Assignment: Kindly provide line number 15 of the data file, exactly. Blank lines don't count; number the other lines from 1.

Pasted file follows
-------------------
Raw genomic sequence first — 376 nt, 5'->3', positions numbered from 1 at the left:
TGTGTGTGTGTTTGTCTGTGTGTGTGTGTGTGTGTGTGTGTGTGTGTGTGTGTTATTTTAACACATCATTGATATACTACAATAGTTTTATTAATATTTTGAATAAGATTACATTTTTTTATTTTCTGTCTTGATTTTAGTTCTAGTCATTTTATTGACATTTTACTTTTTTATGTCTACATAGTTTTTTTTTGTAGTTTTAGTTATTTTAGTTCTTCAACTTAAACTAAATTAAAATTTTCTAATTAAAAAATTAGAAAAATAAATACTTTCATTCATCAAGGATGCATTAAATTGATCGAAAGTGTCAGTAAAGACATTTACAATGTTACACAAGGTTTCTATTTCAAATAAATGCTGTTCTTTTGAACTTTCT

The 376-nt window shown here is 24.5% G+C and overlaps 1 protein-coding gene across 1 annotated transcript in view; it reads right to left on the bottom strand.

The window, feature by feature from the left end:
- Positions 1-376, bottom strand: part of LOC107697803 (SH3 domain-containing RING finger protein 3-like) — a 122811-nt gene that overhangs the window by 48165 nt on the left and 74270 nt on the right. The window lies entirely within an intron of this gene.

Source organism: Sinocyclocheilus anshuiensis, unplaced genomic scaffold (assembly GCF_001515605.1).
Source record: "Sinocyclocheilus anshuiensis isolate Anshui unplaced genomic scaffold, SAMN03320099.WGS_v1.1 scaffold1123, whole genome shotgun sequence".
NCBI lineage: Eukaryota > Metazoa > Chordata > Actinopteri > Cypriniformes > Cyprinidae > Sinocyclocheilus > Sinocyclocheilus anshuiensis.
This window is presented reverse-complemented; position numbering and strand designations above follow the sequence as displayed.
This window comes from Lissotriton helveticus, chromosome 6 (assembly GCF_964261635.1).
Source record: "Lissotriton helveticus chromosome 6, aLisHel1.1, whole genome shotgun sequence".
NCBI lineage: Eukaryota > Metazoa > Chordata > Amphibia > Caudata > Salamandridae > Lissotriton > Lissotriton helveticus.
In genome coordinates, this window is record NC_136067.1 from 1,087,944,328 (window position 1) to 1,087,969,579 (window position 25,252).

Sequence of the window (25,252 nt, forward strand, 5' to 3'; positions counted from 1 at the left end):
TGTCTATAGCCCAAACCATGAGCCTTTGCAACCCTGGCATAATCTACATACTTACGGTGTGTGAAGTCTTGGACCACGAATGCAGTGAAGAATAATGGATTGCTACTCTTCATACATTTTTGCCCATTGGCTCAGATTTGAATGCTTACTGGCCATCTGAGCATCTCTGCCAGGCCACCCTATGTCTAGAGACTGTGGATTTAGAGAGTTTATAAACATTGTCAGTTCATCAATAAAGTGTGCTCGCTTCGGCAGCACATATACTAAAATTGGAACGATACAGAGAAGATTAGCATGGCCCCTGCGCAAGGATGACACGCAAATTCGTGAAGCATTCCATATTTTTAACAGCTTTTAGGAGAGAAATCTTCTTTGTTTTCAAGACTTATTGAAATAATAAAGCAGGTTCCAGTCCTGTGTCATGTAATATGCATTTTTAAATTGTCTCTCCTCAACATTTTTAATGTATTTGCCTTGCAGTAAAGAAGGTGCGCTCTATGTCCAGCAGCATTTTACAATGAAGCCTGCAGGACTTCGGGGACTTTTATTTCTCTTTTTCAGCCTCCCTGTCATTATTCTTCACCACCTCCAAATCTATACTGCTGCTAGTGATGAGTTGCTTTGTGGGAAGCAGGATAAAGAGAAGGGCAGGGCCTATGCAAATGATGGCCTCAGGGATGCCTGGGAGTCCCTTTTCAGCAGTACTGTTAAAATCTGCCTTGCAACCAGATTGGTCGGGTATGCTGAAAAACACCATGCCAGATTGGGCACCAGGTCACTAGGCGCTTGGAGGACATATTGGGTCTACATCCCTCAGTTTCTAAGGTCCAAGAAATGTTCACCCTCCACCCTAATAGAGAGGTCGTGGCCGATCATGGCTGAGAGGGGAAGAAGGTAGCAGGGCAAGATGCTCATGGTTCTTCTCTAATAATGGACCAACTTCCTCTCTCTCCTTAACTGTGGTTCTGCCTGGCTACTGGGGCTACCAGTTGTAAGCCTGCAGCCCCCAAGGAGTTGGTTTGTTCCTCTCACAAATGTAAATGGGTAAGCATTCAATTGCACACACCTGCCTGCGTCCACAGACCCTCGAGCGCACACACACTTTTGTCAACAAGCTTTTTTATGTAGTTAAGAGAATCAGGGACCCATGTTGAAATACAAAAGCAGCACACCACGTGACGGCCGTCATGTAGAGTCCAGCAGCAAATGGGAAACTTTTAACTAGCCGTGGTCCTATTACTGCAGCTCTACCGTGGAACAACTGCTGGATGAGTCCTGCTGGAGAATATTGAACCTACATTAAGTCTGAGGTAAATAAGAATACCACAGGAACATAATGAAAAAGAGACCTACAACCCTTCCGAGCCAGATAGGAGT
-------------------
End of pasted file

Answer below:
TGTCTATAGCCCAAACCATGAGCCTTTGCAACCCTGGCATAATCTACATACTTACGGTGTGTGAAGTCTTGGACCACGAATGCAGTGAAGAATAATGGATTGCTACTCTTCATACATTTTTGCCCATTGGCTCAGATTTGAATGCTTACTGGCCATCTGAGCATCTCTGCCAGGCCACCCTATGTCTAGAGACTGTGGATTTAGAGAGTTTATAAACATTGTCAGTTCATCAATAAAGTGTGCTCGCTTCGGCAGCACATATACTAAAATTGGAACGATACAGAGAAGATTAGCATGGCCCCTGCGCAAGGATGACACGCAAATTCGTGAAGCATTCCATATTTTTAACAGCTTTTAGGAGAGAAATCTTCTTTGTTTTCAAGACTTATTGAAATAATAAAGCAGGTTCCAGTCCTGTGTCATGTAATATGCATTTTTAAATTGTCTCTCCTCAACATTTTTAATGTATTTGCCTTGCAGTAAAGAAGGTGCGCTCTATGTCCAGCAGCATTTTACAATGAAGCCTGCAGGACTTCGGGGACTTTTATTTCTCTTTTTCAGCCTCCCTGTCATTATTCTTCACCACCTCCAAATCTATACTGCTGCTAGTGATGAGTTGCTTTGTGGGAAGCAGGATAAAGAGAAGGGCAGGGCCTATGCAAATGATGGCCTCAGGGATGCCTGGGAGTCCCTTTTCAGCAGTACTGTTAAAATCTGCCTTGCAACCAGATTGGTCGGGTATGCTGAAAAACACCATGCCAGATTGGGCACCAGGTCACTAGGCGCTTGGAGGACATATTGGGTCTACATCCCTCAGTTTCTAAGGTCCAAGAAATGTTCACCCTCCACCCTAATAGAGAGGTCGTGGCCGATCATGGCTGAGAGGGGAAGAAGGTAGCAGGGCAAGATGCTCATGGTTCTTCTCTAATAATGGACCAACTTCCTCTCTCTCCTTAACTGTGGTTCTGCCTGGCTACTGGGGCTACCAGTTGTAAGCCTGCAGCCCCCAAGGAGTTGGTTTGTTCCTCTCACAAATGTAAATGGGTAAGCATTCAATTGCACACACCTGCCTGCGTCCACAGACCCTCGAGCGCACACACACTTTTGTCAACAAGCTTTTTTATGTAGTTAAGAGAATCAGGGACCCATGTTGAAATACAAAAGCAGCACACCACGTGACGGCCGTCATGTAGAGTCCAGCAGCAAATGGGAAACTTTTAACTAGCCGTGGTCCTATTACTGCAGCTCTACCGTGGAACAACTGCTGGATGAGTCCTGCTGGAGAATATTGAACCTACATTAAGTCTGAGGTAAATAAGAATACCACAGGAACATAATGAAAAAGAGACCTACAACCCTTCCGAGCCAGATAGGAGT